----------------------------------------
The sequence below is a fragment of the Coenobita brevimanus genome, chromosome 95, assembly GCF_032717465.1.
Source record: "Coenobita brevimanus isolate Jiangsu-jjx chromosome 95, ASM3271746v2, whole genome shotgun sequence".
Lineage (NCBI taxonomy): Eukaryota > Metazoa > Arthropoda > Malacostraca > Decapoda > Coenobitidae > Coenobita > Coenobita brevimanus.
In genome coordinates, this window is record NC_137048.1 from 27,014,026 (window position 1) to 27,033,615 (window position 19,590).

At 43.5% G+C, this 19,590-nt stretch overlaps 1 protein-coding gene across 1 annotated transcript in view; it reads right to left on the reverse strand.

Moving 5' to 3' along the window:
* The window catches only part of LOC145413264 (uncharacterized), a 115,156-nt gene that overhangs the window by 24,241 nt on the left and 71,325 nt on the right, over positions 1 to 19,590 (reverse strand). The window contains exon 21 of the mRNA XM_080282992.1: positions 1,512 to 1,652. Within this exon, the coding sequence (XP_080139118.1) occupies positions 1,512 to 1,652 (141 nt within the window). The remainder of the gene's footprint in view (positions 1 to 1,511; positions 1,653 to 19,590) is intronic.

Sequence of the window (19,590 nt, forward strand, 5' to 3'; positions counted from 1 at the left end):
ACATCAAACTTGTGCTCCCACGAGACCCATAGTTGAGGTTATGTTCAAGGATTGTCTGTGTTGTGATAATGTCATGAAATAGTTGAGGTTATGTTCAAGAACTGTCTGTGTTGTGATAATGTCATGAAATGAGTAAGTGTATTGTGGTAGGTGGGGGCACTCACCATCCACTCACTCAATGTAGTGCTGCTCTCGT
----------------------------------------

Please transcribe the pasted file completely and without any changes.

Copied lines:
The sequence below is a fragment of the Coenobita brevimanus genome, chromosome 95, assembly GCF_032717465.1.
Source record: "Coenobita brevimanus isolate Jiangsu-jjx chromosome 95, ASM3271746v2, whole genome shotgun sequence".
Lineage (NCBI taxonomy): Eukaryota > Metazoa > Arthropoda > Malacostraca > Decapoda > Coenobitidae > Coenobita > Coenobita brevimanus.
In genome coordinates, this window is record NC_137048.1 from 27,014,026 (window position 1) to 27,033,615 (window position 19,590).

At 43.5% G+C, this 19,590-nt stretch overlaps 1 protein-coding gene across 1 annotated transcript in view; it reads right to left on the reverse strand.

Moving 5' to 3' along the window:
* The window catches only part of LOC145413264 (uncharacterized), a 115,156-nt gene that overhangs the window by 24,241 nt on the left and 71,325 nt on the right, over positions 1 to 19,590 (reverse strand). The window contains exon 21 of the mRNA XM_080282992.1: positions 1,512 to 1,652. Within this exon, the coding sequence (XP_080139118.1) occupies positions 1,512 to 1,652 (141 nt within the window). The remainder of the gene's footprint in view (positions 1 to 1,511; positions 1,653 to 19,590) is intronic.

Sequence of the window (19,590 nt, forward strand, 5' to 3'; positions counted from 1 at the left end):
ACATCAAACTTGTGCTCCCACGAGACCCATAGTTGAGGTTATGTTCAAGGATTGTCTGTGTTGTGATAATGTCATGAAATAGTTGAGGTTATGTTCAAGAACTGTCTGTGTTGTGATAATGTCATGAAATGAGTAAGTGTATTGTGGTAGGTGGGGGCACTCACCATCCACTCACTCAATGTAGTGCTGCTCTCGT